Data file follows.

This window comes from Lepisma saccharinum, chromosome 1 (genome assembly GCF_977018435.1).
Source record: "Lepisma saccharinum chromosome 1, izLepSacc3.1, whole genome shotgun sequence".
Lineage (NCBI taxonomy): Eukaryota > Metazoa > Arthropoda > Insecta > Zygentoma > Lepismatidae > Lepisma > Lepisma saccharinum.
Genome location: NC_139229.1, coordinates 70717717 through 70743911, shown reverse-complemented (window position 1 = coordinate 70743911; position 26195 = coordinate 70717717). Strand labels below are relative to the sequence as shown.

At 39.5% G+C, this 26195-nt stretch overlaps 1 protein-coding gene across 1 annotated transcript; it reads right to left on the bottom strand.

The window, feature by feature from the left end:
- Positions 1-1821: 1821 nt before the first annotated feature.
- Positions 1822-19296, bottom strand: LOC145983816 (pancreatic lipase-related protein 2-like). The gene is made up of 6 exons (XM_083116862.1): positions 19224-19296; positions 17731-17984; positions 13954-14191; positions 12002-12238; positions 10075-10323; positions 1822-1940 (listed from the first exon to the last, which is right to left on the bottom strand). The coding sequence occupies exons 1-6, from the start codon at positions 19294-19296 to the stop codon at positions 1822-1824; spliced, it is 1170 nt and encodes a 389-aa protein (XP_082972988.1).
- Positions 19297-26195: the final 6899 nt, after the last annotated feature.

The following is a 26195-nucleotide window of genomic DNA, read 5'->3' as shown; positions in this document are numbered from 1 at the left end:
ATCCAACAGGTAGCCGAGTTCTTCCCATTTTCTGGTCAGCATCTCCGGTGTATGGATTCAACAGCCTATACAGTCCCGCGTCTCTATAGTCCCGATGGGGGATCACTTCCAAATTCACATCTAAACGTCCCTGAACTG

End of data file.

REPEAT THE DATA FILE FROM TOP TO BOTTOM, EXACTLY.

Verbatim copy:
This window comes from Lepisma saccharinum, chromosome 1 (genome assembly GCF_977018435.1).
Source record: "Lepisma saccharinum chromosome 1, izLepSacc3.1, whole genome shotgun sequence".
Lineage (NCBI taxonomy): Eukaryota > Metazoa > Arthropoda > Insecta > Zygentoma > Lepismatidae > Lepisma > Lepisma saccharinum.
Genome location: NC_139229.1, coordinates 70717717 through 70743911, shown reverse-complemented (window position 1 = coordinate 70743911; position 26195 = coordinate 70717717). Strand labels below are relative to the sequence as shown.

At 39.5% G+C, this 26195-nt stretch overlaps 1 protein-coding gene across 1 annotated transcript; it reads right to left on the bottom strand.

The window, feature by feature from the left end:
- Positions 1-1821: 1821 nt before the first annotated feature.
- Positions 1822-19296, bottom strand: LOC145983816 (pancreatic lipase-related protein 2-like). The gene is made up of 6 exons (XM_083116862.1): positions 19224-19296; positions 17731-17984; positions 13954-14191; positions 12002-12238; positions 10075-10323; positions 1822-1940 (listed from the first exon to the last, which is right to left on the bottom strand). The coding sequence occupies exons 1-6, from the start codon at positions 19294-19296 to the stop codon at positions 1822-1824; spliced, it is 1170 nt and encodes a 389-aa protein (XP_082972988.1).
- Positions 19297-26195: the final 6899 nt, after the last annotated feature.

The following is a 26195-nucleotide window of genomic DNA, read 5'->3' as shown; positions in this document are numbered from 1 at the left end:
ATCCAACAGGTAGCCGAGTTCTTCCCATTTTCTGGTCAGCATCTCCGGTGTATGGATTCAACAGCCTATACAGTCCCGCGTCTCTATAGTCCCGATGGGGGATCACTTCCAAATTCACATCTAAACGTCCCTGAACTG